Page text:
Location: 35° 43.112'N, 75° 4.176'W (35.71854, -75.06960)
Depth: 140 feet
Vessel Type: U.S. Coast Guard Active Class Patrol Boat
Length: 125 feet
Breadth: 23 feet 6 inches
Gross Tonnage: 232 tons
Built: American Brown Boveri Electric Company, Camden, New Jersey, and commissioned on
July 27, 1927
Hull Number: Unknown
Port of Registry: United States
Owner: U.S. Coast Guard
Former Names: Antietam
Date Lost: September 14, 1944
Sunk By: Great Atlantic Hurricane
Survivors: 12 of 38 (26 dead)
Data Collected on Site: High resolution multibeam sonar images and underwater photos
Significance: Served during World War II’s Battle of the Atlantic as a submarine chaser and patrol vessel. It sank in what became known as the Great Atlantic Hurricane of 1944 with the loss of 26 sailors.
Resting in 140 feet of water, the wreck of USCGC Bedloe is impressive. The ship lays on its side almost fully intact. Some of Bedloe’s outer hull plates have fallen away, thus allowing divers using lights to see inside the hull and inside the intact pilot house. The forward deck gun remains in place and the shell boxes on the forward section near the gun still have intact shells inside. Although the ship went down with depth charges on board, there are none seen on the wreck site. It is believed that sometime after the ship sank, the U.S. Navy came and removed the depth charges. Today the wreck teems with marine life including sand tiger sharks, amberjacks, black sea bass, and tautogs. Visibility at the site can range between 20 and 40 feet, depending on the time of the year.
Like its sister ship, USCGC Jackson, Antietam was built by the American Brown Boveri Electric Company in Camden, New Jersey, and commissioned on July 27, 1927. Constructed at a cost of $63,173, Antietam was an Active-class vessel, designed for use during Prohibition. Its reputation for durability was enhanced by the re-engineering of the Active-class cutters in the late 1930s.
Initially stationed in Boston, Antietam was assigned to law enforcement and search and rescue duties. Transferred to Milwaukee, Wisconsin, the ship saw service on the Great Lakes before being sent to Hoboken, New Jersey, for an upgrade in armament. Subsequently assigned to EASTSEAFRON (Eastern Sea Front) and stationed in Staten Island, it saw service as a convoy escort vessel along the Eastern Seaboard. On March 9, 1942, Antietam rescued 16 survivors of the torpedoed tanker Gulftrade. The ship was renamed Bedloe on June 1, 1943.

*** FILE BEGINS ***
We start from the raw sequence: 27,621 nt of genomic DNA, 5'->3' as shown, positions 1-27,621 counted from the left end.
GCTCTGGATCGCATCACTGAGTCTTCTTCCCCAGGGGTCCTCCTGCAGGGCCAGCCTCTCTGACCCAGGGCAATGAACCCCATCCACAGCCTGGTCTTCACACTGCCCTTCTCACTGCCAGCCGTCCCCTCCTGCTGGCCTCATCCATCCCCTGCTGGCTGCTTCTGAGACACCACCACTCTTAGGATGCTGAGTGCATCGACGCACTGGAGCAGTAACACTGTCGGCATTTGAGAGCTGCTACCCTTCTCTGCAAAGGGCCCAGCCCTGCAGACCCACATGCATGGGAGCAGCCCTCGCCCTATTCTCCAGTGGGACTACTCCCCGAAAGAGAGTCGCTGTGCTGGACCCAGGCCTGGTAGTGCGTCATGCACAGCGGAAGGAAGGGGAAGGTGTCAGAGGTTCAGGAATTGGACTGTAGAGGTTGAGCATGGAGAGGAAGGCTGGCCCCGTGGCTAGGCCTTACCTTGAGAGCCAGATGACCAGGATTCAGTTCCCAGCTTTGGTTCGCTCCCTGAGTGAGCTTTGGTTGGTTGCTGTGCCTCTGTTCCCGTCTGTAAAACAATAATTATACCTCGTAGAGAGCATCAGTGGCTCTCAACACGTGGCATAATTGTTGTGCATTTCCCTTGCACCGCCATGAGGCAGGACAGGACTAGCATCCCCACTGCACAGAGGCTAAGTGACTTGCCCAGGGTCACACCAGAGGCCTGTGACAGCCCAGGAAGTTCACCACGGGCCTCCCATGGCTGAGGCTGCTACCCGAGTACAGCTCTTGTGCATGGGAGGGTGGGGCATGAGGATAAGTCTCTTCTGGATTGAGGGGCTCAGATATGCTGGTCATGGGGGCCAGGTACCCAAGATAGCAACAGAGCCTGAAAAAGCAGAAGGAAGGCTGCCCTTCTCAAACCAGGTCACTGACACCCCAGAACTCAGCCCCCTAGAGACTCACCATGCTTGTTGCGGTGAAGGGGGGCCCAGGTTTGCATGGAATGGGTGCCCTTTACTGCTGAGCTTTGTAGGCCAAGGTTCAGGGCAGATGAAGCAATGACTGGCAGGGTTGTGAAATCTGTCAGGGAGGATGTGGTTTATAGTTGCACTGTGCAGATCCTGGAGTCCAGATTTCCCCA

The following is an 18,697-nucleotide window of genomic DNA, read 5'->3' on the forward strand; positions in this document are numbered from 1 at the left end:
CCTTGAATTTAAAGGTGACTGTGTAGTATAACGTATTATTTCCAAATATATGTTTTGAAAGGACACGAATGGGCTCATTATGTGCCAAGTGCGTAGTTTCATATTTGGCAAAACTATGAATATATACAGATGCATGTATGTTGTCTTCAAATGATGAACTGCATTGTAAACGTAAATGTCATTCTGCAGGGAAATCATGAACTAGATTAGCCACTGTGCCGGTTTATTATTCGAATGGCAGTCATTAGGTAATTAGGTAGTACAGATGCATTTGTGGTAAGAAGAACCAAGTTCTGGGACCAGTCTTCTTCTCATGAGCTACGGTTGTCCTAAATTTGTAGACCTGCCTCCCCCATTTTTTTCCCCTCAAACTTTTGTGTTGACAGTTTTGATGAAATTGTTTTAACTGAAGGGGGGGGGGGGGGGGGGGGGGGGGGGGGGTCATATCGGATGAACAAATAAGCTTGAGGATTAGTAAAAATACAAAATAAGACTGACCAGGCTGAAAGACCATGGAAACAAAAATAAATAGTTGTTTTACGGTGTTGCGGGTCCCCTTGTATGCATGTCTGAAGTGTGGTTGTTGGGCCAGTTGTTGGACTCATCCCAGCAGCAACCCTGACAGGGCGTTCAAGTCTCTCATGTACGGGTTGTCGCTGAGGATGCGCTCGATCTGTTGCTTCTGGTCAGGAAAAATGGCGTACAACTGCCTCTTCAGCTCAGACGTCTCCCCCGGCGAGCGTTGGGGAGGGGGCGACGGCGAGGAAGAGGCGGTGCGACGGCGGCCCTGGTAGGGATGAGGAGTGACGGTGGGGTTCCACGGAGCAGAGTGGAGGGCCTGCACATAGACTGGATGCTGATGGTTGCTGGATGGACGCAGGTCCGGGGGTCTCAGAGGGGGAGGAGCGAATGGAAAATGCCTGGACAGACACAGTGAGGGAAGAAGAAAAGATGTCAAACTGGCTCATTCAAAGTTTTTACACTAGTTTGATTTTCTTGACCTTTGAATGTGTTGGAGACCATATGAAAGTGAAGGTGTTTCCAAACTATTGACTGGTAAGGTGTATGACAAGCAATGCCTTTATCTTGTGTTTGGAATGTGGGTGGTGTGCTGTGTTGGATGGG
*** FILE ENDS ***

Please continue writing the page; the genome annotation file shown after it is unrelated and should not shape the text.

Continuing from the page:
In the second week of September 1944, the Great Atlantic Hurricane made its presence known, reaching peak strength just south of North Carolina. As the hurricane brewed, Bedloe and its sister ship Jackson were ordered to aid the merchant vessel George Ade, which had been disabled by a torpedo attack. In the pre-dawn hours of September 14, 1944, Jackson and Bedloe both received storm warnings. By dawn, conditions worsened, with seas as high as 50 feet. The crew prepared for heavier weather, battening down hatches and disarming depth charges. By 9:00 a.m., conditions became severe. George Ade sent out an SOS, but neither cutter was able to respond.
By 10:00 a.m., winds were believed to be over 100 miles per hour. Huge waves, described by eyewitnesses as over 100 feet high, battered Jackson and Bedloe. After battling the waves for hours, Bedloe capsized around 1:00 pm.
All of the crew and officers escaped into life rafts as the ship was sinking, but they were forced to endure the monstrous waves and high winds for hours, and then endured subsequent hours of exposure to the sun. Ironically, the crews of both Jackson and Bedloe, each unaware of the terrible fate that had befallen the other ship, awaited rescue from the other. Finally, Bedloe’s surviving crew was rescued by a U.S. Navy minesweeper some 51 hours after Bedloe slipped beneath the waves. Only 12 crew members survived.